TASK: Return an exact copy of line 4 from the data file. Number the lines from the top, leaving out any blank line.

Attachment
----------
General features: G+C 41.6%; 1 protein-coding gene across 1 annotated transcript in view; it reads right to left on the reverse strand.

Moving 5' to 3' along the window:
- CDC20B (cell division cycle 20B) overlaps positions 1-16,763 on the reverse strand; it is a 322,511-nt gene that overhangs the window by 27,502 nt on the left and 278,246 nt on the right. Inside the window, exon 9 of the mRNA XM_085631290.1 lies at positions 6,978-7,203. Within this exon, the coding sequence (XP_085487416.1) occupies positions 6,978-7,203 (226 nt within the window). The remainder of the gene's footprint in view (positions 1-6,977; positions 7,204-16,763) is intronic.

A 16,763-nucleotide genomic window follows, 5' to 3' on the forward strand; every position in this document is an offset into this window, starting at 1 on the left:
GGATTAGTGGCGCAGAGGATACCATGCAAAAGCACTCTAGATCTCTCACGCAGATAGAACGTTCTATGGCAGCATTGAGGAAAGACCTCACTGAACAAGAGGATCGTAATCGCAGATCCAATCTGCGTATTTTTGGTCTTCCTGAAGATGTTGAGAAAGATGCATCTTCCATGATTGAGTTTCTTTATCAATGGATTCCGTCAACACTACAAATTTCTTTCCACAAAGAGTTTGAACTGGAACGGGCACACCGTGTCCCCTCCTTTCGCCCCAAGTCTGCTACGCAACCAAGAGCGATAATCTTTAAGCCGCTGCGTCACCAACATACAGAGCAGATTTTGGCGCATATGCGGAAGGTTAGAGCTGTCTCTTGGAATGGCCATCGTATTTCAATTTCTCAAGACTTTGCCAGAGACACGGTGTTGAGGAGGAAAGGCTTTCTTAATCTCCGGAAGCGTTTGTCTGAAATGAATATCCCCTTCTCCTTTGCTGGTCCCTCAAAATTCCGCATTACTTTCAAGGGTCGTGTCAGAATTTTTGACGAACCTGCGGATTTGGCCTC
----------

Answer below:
A 16,763-nucleotide genomic window follows, 5' to 3' on the forward strand; every position in this document is an offset into this window, starting at 1 on the left: